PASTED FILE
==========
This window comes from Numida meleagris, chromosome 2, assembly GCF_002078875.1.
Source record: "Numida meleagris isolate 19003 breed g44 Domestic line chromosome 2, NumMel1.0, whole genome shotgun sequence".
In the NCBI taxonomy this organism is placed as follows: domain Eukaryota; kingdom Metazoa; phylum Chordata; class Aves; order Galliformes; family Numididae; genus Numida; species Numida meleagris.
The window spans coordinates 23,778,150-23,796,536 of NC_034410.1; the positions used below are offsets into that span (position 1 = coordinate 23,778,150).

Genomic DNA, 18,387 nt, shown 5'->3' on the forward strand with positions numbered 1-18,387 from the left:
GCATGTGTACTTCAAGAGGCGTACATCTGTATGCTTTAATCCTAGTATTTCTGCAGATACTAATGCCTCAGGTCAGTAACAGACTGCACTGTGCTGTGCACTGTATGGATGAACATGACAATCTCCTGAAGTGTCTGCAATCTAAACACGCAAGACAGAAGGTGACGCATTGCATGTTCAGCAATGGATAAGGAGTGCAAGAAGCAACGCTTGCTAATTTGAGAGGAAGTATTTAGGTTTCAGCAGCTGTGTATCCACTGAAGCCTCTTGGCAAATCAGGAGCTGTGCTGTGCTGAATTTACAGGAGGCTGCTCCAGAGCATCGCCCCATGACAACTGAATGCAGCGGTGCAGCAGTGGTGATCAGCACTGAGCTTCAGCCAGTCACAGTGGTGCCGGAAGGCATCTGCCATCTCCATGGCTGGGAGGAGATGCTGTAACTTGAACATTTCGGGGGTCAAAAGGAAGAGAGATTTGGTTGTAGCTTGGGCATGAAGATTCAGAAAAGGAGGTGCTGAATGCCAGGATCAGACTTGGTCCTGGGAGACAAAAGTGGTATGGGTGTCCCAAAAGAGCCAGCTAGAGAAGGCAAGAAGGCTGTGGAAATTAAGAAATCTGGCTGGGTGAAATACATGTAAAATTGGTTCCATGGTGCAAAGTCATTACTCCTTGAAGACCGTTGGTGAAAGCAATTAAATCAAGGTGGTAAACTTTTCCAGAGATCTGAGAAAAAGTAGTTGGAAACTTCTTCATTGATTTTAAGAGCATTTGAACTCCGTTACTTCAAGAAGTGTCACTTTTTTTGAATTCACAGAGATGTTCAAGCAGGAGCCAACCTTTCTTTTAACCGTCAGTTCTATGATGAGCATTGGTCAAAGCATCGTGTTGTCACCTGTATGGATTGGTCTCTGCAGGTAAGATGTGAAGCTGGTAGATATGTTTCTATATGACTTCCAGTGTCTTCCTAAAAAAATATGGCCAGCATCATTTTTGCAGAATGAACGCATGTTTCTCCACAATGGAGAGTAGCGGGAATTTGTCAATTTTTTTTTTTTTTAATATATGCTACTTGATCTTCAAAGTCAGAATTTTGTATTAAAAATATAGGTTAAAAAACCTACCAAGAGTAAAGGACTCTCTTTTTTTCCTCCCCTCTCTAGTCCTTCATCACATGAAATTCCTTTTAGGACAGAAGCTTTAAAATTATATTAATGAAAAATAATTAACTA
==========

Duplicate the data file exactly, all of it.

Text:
This window comes from Numida meleagris, chromosome 2, assembly GCF_002078875.1.
Source record: "Numida meleagris isolate 19003 breed g44 Domestic line chromosome 2, NumMel1.0, whole genome shotgun sequence".
In the NCBI taxonomy this organism is placed as follows: domain Eukaryota; kingdom Metazoa; phylum Chordata; class Aves; order Galliformes; family Numididae; genus Numida; species Numida meleagris.
The window spans coordinates 23,778,150-23,796,536 of NC_034410.1; the positions used below are offsets into that span (position 1 = coordinate 23,778,150).

Genomic DNA, 18,387 nt, shown 5'->3' on the forward strand with positions numbered 1-18,387 from the left:
GCATGTGTACTTCAAGAGGCGTACATCTGTATGCTTTAATCCTAGTATTTCTGCAGATACTAATGCCTCAGGTCAGTAACAGACTGCACTGTGCTGTGCACTGTATGGATGAACATGACAATCTCCTGAAGTGTCTGCAATCTAAACACGCAAGACAGAAGGTGACGCATTGCATGTTCAGCAATGGATAAGGAGTGCAAGAAGCAACGCTTGCTAATTTGAGAGGAAGTATTTAGGTTTCAGCAGCTGTGTATCCACTGAAGCCTCTTGGCAAATCAGGAGCTGTGCTGTGCTGAATTTACAGGAGGCTGCTCCAGAGCATCGCCCCATGACAACTGAATGCAGCGGTGCAGCAGTGGTGATCAGCACTGAGCTTCAGCCAGTCACAGTGGTGCCGGAAGGCATCTGCCATCTCCATGGCTGGGAGGAGATGCTGTAACTTGAACATTTCGGGGGTCAAAAGGAAGAGAGATTTGGTTGTAGCTTGGGCATGAAGATTCAGAAAAGGAGGTGCTGAATGCCAGGATCAGACTTGGTCCTGGGAGACAAAAGTGGTATGGGTGTCCCAAAAGAGCCAGCTAGAGAAGGCAAGAAGGCTGTGGAAATTAAGAAATCTGGCTGGGTGAAATACATGTAAAATTGGTTCCATGGTGCAAAGTCATTACTCCTTGAAGACCGTTGGTGAAAGCAATTAAATCAAGGTGGTAAACTTTTCCAGAGATCTGAGAAAAAGTAGTTGGAAACTTCTTCATTGATTTTAAGAGCATTTGAACTCCGTTACTTCAAGAAGTGTCACTTTTTTTGAATTCACAGAGATGTTCAAGCAGGAGCCAACCTTTCTTTTAACCGTCAGTTCTATGATGAGCATTGGTCAAAGCATCGTGTTGTCACCTGTATGGATTGGTCTCTGCAGGTAAGATGTGAAGCTGGTAGATATGTTTCTATATGACTTCCAGTGTCTTCCTAAAAAAATATGGCCAGCATCATTTTTGCAGAATGAACGCATGTTTCTCCACAATGGAGAGTAGCGGGAATTTGTCAATTTTTTTTTTTTTTAATATATGCTACTTGATCTTCAAAGTCAGAATTTTGTATTAAAAATATAGGTTAAAAAACCTACCAAGAGTAAAGGACTCTCTTTTTTTCCTCCCCTCTCTAGTCCTTCATCACATGAAATTCCTTTTAGGACAGAAGCTTTAAAATTATATTAATGAAAAATAATTAACTA